• But the problem is that MS has NO phone app ecosystem. All they are doing is making a tiny laptop. The apps that MS has make no sense on such a tiny screen. A phone app ecosystem makes as much sense as a desktop app ecosystem. One size never fits all. Phones are not going to go away. They are now the primary computers for the vast majority of the population. A tiny Windows - of all things - laptop is not going to change that. There is no reason to “converge” desktops and phones. You might as well “converge” 18 wheel trucks and roller skates. Why don’t we “converge” a 900 degree brick pizza oven and a microwave? Why don’t we bring jackhammer functionality to a screwdriver? Right tool for the job, that’s why. Combining such different things means it will do neither as well as separate tools.
  • Read “Hit Refresh”, Satya Nadella’s book about his rise to CEO at MS. It gives a great perspective of why MS is where they are today. Tops points to consider from the book...not in any order and certainly not all. Ballmer lost the mobile race but Nadella will not let them lose the cloud computing race. 1. He voted against the Nokia aquisition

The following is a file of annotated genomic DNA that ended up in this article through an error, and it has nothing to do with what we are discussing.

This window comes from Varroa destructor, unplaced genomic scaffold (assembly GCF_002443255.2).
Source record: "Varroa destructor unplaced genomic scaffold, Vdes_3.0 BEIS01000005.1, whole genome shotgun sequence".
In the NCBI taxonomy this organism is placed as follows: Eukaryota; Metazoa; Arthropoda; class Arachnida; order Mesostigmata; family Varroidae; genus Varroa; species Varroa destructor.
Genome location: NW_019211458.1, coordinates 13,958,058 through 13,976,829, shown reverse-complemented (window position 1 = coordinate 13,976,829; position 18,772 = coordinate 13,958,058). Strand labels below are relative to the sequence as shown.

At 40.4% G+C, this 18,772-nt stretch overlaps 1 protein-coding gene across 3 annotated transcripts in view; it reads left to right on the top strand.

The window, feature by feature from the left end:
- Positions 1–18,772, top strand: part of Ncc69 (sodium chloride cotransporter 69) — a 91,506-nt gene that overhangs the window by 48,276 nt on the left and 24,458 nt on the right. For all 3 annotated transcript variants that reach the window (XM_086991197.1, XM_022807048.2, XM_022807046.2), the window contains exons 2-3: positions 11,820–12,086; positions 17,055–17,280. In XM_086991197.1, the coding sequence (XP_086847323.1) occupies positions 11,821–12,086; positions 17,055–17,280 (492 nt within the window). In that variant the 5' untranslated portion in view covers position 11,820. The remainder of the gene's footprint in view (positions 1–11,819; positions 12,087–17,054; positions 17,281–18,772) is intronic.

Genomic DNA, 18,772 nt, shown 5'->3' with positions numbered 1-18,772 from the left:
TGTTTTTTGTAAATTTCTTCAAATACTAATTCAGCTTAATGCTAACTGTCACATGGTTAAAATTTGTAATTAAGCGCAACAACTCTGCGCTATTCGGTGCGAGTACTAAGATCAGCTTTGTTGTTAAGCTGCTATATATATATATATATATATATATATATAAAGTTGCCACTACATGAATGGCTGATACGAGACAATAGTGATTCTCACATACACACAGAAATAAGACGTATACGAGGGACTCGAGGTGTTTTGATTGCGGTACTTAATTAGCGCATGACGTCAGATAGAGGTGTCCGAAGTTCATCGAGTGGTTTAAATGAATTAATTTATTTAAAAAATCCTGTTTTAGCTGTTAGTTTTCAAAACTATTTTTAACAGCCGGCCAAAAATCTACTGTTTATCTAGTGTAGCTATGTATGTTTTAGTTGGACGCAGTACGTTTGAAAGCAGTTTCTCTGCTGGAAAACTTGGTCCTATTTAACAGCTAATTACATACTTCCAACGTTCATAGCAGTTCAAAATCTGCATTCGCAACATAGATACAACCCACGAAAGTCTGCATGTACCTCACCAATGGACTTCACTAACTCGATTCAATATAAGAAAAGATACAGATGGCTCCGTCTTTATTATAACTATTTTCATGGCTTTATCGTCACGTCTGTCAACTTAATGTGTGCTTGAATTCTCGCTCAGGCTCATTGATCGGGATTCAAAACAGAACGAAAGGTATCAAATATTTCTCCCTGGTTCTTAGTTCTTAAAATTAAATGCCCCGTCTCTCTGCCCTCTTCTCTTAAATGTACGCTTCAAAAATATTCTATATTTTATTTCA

2. He felt there was not room/need for a 3 mobile OS
    3. Focused on cloud computing - Azure & O365 (now M365)
    4. AI/ML are major initiatives
  • Well thought out article, all of which should have been going on (probably was to an extent) in their think tank.
    However, for Microsoft to pull out of smartphones and to ignore the posts on here and other blogs pleading for them to continue with a phone OS was a mistake. Many of their strongest supporters (too many to ignore) made it clear that they wanted a Windows Phone, but the company ignored them.
    The stick smartphone will be around for a long time, plateau or not.
    Android and Apple aren't just sitting on their butts waiting for their market share to decline.
    They will dominate the mobile and desktop arena, while Microsoft continues to dream 25 years ahead, ignoring present needs.
    They should have kept W10M alive until they had something better.